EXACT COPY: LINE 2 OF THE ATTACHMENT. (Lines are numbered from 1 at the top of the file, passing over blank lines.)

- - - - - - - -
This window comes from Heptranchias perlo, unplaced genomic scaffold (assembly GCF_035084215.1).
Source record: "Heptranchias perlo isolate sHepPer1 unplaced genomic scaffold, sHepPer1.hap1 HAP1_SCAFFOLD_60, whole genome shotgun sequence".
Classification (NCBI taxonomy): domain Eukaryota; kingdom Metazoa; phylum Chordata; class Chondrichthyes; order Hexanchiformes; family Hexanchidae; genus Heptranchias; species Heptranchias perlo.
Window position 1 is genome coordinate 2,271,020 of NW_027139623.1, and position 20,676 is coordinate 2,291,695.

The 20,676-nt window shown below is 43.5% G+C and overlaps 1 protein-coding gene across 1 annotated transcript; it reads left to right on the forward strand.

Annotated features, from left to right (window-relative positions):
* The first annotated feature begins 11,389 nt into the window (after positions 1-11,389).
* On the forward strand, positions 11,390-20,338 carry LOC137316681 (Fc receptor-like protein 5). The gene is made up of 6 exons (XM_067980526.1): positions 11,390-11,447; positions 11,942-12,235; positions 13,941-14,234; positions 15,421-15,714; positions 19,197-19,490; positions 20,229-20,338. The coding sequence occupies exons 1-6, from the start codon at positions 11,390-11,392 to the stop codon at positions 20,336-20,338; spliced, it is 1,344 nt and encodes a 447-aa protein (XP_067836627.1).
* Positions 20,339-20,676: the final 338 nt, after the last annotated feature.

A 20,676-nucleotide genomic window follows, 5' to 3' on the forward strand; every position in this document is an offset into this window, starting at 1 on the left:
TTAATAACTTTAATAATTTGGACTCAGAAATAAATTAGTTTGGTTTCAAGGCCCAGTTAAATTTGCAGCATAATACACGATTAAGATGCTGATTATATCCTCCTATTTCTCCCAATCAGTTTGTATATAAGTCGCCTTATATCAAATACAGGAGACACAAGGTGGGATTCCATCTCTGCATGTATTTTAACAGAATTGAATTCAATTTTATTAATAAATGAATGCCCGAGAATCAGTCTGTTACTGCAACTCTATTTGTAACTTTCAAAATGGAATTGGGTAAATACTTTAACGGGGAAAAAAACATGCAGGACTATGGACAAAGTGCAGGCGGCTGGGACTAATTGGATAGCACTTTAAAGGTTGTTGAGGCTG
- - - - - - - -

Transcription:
Source record: "Heptranchias perlo isolate sHepPer1 unplaced genomic scaffold, sHepPer1.hap1 HAP1_SCAFFOLD_60, whole genome shotgun sequence".